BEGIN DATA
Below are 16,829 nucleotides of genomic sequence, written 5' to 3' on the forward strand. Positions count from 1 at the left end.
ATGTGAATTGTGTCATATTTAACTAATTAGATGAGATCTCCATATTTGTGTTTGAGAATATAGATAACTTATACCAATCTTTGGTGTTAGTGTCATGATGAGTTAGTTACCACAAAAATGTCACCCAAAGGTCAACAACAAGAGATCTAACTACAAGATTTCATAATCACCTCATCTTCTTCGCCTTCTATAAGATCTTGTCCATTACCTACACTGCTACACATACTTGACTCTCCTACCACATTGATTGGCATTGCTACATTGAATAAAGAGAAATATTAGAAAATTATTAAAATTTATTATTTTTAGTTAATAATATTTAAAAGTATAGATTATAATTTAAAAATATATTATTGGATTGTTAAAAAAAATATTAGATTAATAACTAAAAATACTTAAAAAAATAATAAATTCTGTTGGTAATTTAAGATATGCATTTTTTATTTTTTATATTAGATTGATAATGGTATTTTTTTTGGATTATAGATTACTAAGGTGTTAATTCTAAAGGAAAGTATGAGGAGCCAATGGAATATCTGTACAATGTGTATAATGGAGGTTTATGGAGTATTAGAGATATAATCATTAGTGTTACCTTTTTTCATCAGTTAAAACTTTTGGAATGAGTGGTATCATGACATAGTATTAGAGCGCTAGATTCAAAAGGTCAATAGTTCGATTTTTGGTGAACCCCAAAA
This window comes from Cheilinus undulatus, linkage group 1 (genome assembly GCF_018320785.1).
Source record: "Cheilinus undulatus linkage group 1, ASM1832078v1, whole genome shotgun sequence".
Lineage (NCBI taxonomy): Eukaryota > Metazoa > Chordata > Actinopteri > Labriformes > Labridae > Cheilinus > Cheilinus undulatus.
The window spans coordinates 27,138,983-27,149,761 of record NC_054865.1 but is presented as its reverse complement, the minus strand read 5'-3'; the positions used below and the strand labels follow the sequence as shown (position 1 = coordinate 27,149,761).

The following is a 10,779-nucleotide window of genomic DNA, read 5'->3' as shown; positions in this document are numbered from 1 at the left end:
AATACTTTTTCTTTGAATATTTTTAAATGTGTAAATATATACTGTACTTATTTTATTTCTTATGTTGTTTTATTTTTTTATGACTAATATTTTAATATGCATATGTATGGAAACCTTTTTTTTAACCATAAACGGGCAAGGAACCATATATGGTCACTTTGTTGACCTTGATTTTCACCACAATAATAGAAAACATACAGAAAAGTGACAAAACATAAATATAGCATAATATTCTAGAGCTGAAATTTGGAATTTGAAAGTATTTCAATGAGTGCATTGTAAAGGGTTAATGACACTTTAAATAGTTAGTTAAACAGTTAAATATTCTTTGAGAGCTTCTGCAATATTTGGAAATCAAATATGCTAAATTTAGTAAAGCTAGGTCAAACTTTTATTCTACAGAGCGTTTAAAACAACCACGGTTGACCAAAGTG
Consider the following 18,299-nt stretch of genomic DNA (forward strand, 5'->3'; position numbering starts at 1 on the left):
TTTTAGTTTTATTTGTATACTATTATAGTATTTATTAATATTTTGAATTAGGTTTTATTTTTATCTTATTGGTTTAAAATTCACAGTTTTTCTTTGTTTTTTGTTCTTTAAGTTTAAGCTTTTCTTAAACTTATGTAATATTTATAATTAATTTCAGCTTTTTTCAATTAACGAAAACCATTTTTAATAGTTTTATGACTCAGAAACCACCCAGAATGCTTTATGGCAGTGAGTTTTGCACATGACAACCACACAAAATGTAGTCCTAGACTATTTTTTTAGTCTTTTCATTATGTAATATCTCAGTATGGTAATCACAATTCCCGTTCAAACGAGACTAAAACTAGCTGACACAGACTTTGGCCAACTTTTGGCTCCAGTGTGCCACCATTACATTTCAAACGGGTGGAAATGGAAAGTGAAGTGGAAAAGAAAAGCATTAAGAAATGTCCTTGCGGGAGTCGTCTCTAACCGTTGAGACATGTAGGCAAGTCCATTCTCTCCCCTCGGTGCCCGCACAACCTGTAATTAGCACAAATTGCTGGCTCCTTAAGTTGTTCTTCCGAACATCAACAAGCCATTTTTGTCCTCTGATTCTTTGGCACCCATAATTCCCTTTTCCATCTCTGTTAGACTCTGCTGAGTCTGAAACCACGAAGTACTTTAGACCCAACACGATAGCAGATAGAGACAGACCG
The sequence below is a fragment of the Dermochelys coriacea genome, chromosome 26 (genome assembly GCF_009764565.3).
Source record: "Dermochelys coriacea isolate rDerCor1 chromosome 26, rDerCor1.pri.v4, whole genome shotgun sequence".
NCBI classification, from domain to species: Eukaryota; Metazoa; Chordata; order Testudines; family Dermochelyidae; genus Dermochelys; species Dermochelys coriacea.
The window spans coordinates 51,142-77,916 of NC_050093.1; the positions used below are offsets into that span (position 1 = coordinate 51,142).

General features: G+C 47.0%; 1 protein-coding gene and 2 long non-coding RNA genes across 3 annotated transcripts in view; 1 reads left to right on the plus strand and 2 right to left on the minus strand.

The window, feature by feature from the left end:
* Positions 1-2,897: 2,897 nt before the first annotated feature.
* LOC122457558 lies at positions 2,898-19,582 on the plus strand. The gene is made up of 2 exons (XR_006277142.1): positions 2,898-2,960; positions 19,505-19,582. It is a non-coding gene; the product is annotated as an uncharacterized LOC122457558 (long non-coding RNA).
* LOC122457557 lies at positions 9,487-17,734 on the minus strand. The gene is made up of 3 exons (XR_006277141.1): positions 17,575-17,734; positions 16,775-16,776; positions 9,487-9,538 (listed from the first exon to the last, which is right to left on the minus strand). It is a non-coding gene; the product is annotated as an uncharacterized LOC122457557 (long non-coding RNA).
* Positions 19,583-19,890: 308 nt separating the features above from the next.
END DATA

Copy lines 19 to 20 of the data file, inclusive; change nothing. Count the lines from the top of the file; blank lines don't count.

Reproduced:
* LOC122457557 lies at positions 9,487-17,734 on the minus strand. The gene is made up of 3 exons (XR_006277141.1): positions 17,575-17,734; positions 16,775-16,776; positions 9,487-9,538 (listed from the first exon to the last, which is right to left on the minus strand). It is a non-coding gene; the product is annotated as an uncharacterized LOC122457557 (long non-coding RNA).
* Positions 19,583-19,890: 308 nt separating the features above from the next.